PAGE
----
Carrots are a crop I love to grow on my allotment. The sweetness you get from homegrown carrots beats anything you can bring home from the supermarket.
Thankfully, they are a tough crop, and often have no issues.
But that does not mean problems can’t arise; if they do, you need to know how to deal with them.
The MAJOR problem with homegrown carrots is forked roots. Both the issue and solution here are very simple.
The issue is that your carrot’s root probably grew into something hard, usually a stone, and then damaged the root tip.
When the root tip is damaged, the carrot forks and starts growing in another direction.
As I said, the solution is simple, improve your soil.
You either need to remove all stones and make the soil a nice light mix over time or grow them out of the ground.
Raised beds are a great way of getting perfect soil to grow your carrots, or you can grow them in containers. Hardcore growers trying to get perfect straight roots even grow them in sandboxes.
Carrot Root Fly
This is the major pest carrots suffer from and the one real issue you usually see with this crop.
What happens is that the flies lay their eggs in the soil around carrots.
The maggots that hatch from these eggs then start eating your carrot roots which can cause severe damage.
An early warning sign is red foliage, not just red tips, as this can be caused by other things. But if a large part of the leaves turns red, then this is often a sign that your roots are being attacked.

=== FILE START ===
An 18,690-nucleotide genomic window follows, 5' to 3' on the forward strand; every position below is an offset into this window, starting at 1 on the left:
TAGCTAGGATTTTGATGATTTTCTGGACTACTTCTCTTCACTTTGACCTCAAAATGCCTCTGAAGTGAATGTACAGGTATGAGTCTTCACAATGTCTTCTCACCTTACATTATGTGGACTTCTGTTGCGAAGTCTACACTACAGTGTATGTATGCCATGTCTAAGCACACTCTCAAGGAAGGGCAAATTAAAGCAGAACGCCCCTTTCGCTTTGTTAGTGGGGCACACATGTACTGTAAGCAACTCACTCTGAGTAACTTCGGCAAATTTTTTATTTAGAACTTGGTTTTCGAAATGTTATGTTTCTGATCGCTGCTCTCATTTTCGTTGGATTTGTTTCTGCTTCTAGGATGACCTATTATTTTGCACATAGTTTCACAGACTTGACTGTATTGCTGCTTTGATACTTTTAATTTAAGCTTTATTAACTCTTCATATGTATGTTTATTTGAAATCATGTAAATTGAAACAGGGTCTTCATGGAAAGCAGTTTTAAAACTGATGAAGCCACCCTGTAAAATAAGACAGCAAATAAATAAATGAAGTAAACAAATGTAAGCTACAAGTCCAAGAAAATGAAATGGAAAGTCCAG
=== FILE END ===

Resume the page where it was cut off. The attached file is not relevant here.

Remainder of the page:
When they get larger, they start boring into the heart of the root and destroy your crop.
The easiest way to protect carrots from root flies is to use an insect mesh around the plants, if the flies can’t get near, they can’t lay their eggs.
You don’t need to go that far, though. Often just a barrier around the carrots is enough.
This is because carrot flies fly very close to the ground, seeking out carrots by scent. If they encounter a barrier, they often fly up and away from the carrots.
They are not good at going straight down, so a barrier is often enough to prevent them from finding your carrots.
You also want to avoid thinning carrots if possible. This is because by removing them from the soil you release a lot of carrot scent which can attract the flies.
If you do thin carrots, then don’t leave the thinned carrots lying around, get rid of them straight away.
Red Tipped Foliage
If you notice that the tips of the leaves on your carrots have started turning red, this is often a sign of stress caused by a lack of water.
It can also be caused by unseasonably cold weather, so if we have a cold snap, that may be the more likely cause.
This is often nothing to worry about and will start to sort itself out once you either give them some water or the weather starts to improve, depending on the original cause.
Violet Root Rot
This is a fungal disease that can affect carrots. Looks out for yellow stunted foliage.
The roots will have strange violet growths on them, hence the same.
this fungus can remain in your soil for a long time so don’t grow carrots in the same space again. Other crops such as asparagus can also be affected.
Remove the plants and dispose of them, not in your compost heap, as you don’t want to risk spreading the fungus.
Motley Dwarf Disease
This can be caused by a few different viruses so it is hard to pinpoint the exact cause. Look out for red foliage which will be stunted, curled and also often have a yellow banding.
If this is your issue then the roots won’t develop so remove and dispose of the affected plants.